The United Arab Emirates has trained hundreds of mercenaries recruited from Latin America and sent them to fight in Yemen, according to The New York Times.
The Emirates have steadily built up the mercenary force over the past five years. The deployment to Yemen is the first time the Emirates has sent mercenaries into an active war zone.
The development of the mercenary force, which is largely comprised of fighters from Colombia, allows the wealthy Gulf nation to engage in combat operations abroad with little risk to their own citizens.
“Mercenaries are an attractive option for rich countries who wish to wage war yet whose citizens may not want to fight,” Atlantic Council senior fellow Sean McFate told the Times.
The UAE also faces a potential manpower shortage: As of 2011, only 11.5% of the UAE’s estimated 8.5 million inhabitants were actually Emirati citizens, according to the State Department. The UAE is in the midst of an arms buildup aimed at making the country’s military one of the most powerful in the Middle East. It’s an ambition that might require more personnel than the population can provide.
So far, the Emirates have hired and trained hundreds of Colombians since starting its mercenary program in 2010, according to the Times. The Times notes that the UAE had a preference for Colombians over other soldiers because of the Colombian military’s decades of experience battling against FARC rebels in jungles throughout the country. Colombian soldiers are also happy to work in the Emirates, where they can earn upwards of seven times their salary in the Colombian military.
Until the deployment to Yemen, the mercenary force was intended to function as a guarantor of domestic stability. The force’s missions involved operations against Somali pirates and potential al Qaeda in the Arabian Peninsula (AQAP) elements.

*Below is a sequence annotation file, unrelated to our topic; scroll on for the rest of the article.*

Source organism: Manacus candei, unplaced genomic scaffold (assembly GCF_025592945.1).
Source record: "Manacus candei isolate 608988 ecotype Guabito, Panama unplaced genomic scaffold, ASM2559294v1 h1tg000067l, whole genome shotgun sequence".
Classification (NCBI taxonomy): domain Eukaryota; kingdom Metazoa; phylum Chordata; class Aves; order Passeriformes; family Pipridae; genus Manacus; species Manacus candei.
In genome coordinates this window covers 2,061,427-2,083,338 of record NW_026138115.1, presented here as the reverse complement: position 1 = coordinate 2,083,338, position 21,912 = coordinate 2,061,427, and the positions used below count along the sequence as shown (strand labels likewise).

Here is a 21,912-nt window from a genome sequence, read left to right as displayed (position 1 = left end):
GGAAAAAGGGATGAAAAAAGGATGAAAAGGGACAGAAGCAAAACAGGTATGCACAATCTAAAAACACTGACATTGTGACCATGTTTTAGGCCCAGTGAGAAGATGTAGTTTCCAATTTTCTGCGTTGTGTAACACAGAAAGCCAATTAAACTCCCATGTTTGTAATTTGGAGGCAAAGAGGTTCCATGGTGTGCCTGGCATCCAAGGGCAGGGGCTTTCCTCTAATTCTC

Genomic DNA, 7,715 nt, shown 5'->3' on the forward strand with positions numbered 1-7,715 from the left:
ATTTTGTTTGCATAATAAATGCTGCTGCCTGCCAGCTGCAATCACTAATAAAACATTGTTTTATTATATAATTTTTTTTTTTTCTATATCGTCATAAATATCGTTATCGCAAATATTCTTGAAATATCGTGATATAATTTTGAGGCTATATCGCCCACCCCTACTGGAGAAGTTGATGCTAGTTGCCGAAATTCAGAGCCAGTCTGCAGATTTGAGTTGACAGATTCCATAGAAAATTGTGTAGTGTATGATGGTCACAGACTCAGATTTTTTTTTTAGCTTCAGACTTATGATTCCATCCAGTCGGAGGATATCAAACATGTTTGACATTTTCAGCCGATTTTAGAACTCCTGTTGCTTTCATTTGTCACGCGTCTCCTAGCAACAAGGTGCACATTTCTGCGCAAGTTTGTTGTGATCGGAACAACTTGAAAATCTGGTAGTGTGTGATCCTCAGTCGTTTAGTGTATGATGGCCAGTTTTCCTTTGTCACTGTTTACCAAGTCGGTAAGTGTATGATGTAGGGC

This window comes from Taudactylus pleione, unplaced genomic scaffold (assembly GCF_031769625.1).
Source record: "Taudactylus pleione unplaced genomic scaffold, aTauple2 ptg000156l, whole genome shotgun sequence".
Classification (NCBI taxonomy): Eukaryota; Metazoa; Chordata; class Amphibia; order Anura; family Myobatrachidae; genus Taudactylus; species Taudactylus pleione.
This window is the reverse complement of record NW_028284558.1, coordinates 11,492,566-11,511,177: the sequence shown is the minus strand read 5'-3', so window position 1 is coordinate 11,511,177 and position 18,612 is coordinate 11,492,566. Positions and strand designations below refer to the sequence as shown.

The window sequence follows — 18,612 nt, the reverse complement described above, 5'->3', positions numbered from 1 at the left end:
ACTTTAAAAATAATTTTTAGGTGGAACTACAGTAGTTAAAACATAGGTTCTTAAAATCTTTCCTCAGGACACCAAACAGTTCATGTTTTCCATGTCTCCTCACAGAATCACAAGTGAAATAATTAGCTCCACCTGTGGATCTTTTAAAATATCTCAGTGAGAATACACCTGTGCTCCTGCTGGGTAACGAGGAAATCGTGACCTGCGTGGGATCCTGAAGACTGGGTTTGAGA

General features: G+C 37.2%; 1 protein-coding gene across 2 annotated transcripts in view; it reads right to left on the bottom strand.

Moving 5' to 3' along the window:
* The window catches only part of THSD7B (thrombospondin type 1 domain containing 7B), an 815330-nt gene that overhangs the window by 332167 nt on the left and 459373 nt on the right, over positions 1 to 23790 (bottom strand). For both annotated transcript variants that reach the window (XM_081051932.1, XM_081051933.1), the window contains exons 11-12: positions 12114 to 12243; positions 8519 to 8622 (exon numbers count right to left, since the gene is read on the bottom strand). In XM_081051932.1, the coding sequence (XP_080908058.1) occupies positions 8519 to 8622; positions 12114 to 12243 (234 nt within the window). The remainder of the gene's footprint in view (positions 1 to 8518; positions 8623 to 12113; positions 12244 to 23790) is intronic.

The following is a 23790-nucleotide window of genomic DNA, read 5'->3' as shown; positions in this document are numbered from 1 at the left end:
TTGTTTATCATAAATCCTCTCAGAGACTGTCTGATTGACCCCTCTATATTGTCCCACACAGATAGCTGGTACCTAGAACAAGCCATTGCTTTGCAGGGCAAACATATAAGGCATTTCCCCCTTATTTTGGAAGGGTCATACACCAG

“The troops were told that they might one day be called for foreign combat missions, but until the deployment to Yemen the only external missions they were given were to provide security on commercial cargo vessels,” the Times reports.
The Times notes that the exact nature of the mercenaries’ involvement in Yemen still isn’t clear. Whatever the the mercenaries are up to, they’re now a part of a fluid and multi-sided war that’s raged for the better part of a year.
The ongoing war in Yemen pits Iranian-supported Houthi rebels, who overthrew the internationally recognized and US and Saudi-supported government of president Abdu Rabu Mansour Hadi in January of 2015, against former government elements backed by a Saudi-led multinational Arab force.
The Emirates have intervened in Yemen as part of the international coalition that seeks to restore the earlier government and to curb Iranian influence in the region. In September, 45 Emirati soldiers were killed when a Houthi-fired missile hit their encampment in Yemen’s Marib Province.
The coalition has managed to dislodge the Houthis from parts of the country. But the rebels still control Sanaa, the capital, while the anti-Houthi bombing campaign has been widely criticized for its civilian death toll.
Amid the chaos, AQAP has managed to assert control of a large but sparsely inhabited portion of the country, which was the poorest in the Arab League even before the outbreak of the war. Militants that have associated themselves with ISIS have also carried out operations in Yemen, but so far do not control any territory in the country.